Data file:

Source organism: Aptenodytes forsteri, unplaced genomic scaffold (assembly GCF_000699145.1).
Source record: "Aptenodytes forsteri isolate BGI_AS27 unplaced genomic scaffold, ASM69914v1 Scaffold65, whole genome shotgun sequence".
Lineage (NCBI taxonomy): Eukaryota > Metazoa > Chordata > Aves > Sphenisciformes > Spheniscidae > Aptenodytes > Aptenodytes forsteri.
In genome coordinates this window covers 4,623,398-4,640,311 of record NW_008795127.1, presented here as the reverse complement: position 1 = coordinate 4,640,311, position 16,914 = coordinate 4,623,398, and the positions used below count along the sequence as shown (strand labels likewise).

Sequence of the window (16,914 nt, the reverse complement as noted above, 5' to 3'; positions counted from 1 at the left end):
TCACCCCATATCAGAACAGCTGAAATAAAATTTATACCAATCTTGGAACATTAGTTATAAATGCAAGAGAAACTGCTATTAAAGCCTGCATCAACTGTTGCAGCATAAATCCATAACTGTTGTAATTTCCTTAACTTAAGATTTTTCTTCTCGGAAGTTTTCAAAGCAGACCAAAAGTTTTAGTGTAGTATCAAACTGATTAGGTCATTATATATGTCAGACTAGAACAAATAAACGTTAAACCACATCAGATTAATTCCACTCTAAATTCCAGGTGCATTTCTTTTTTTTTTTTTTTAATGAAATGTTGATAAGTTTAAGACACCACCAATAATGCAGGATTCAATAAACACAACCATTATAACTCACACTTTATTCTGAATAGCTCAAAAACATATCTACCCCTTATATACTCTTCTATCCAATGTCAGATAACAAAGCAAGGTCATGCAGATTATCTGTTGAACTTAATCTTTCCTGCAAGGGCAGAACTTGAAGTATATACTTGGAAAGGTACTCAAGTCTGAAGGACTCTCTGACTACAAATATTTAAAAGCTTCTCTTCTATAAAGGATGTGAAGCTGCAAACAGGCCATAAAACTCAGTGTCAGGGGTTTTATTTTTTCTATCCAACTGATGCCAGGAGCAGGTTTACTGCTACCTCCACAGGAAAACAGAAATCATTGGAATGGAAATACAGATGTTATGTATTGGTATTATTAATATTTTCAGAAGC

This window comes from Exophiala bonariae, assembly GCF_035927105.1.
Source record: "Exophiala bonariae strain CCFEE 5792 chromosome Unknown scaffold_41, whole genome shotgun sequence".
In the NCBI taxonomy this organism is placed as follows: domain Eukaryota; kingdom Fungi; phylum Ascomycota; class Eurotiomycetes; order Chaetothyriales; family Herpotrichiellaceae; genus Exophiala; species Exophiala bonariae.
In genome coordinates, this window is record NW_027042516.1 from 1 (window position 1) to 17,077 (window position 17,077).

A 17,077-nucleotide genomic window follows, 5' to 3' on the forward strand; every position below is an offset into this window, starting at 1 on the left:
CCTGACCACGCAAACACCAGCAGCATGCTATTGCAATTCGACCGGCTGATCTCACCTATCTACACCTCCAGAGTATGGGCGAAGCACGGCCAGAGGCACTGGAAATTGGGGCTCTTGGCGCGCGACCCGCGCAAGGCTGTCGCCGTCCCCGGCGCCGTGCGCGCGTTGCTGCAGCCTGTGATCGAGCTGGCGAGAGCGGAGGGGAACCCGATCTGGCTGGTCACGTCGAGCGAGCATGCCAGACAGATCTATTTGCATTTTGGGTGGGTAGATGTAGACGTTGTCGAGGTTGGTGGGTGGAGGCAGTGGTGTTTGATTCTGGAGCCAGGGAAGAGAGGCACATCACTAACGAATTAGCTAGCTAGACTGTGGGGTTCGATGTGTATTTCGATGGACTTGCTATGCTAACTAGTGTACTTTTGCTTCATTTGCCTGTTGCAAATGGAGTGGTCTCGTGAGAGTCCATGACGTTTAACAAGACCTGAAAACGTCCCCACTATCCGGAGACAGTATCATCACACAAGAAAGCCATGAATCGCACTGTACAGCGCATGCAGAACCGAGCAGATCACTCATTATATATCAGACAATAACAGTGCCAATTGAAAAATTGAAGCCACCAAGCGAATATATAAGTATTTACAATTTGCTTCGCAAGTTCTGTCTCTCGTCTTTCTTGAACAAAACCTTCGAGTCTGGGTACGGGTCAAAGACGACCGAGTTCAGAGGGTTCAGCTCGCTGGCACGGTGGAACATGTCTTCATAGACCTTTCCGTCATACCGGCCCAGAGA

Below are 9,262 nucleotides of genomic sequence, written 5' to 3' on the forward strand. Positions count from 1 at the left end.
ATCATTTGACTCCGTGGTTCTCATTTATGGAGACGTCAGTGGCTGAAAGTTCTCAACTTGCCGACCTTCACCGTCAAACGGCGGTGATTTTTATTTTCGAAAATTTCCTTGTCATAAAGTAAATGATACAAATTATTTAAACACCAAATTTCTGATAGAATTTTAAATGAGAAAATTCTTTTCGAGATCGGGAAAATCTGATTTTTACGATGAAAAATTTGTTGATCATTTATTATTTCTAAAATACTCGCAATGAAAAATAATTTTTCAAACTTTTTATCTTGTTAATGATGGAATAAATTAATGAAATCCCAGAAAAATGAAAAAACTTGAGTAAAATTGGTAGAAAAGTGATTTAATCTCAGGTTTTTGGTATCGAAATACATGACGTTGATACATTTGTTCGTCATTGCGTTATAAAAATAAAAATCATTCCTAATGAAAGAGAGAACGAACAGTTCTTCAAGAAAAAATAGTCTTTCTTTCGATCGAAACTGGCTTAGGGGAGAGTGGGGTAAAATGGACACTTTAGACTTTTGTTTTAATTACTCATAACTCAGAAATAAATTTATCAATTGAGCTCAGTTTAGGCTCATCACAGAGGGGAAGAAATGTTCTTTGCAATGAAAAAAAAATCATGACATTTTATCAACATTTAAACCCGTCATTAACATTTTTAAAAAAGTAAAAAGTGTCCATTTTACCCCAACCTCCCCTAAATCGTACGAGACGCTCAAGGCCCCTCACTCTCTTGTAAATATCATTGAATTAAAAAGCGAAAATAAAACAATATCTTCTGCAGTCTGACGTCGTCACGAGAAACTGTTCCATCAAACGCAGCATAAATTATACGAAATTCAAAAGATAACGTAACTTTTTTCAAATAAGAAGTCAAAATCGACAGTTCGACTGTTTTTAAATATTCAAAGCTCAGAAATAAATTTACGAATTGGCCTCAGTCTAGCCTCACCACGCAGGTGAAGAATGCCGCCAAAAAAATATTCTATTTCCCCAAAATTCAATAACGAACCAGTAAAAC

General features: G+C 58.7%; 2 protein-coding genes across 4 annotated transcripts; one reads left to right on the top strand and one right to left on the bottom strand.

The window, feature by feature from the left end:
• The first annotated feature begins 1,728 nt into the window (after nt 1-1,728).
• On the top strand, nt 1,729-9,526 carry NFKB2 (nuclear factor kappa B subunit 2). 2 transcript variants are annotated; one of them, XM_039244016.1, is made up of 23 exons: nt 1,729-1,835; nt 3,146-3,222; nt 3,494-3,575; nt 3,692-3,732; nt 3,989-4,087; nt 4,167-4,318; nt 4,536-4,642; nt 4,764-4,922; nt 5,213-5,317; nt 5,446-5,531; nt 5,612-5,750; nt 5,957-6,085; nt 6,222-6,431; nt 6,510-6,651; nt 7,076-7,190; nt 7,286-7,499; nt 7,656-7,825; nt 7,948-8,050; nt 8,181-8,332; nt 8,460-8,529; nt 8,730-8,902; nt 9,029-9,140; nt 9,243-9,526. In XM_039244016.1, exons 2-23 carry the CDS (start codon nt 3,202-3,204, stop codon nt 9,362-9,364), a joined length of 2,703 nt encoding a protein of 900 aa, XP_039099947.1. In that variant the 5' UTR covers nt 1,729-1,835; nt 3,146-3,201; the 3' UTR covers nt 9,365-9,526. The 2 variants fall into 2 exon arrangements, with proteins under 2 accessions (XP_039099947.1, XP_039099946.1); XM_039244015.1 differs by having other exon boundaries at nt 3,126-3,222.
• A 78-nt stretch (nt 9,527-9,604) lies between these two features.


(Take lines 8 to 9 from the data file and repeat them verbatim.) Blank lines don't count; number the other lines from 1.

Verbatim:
Source record: "Exophiala bonariae strain CCFEE 5792 chromosome Unknown scaffold_41, whole genome shotgun sequence".
In the NCBI taxonomy this organism is placed as follows: domain Eukaryota; kingdom Fungi; phylum Ascomycota; class Eurotiomycetes; order Chaetothyriales; family Herpotrichiellaceae; genus Exophiala; species Exophiala bonariae.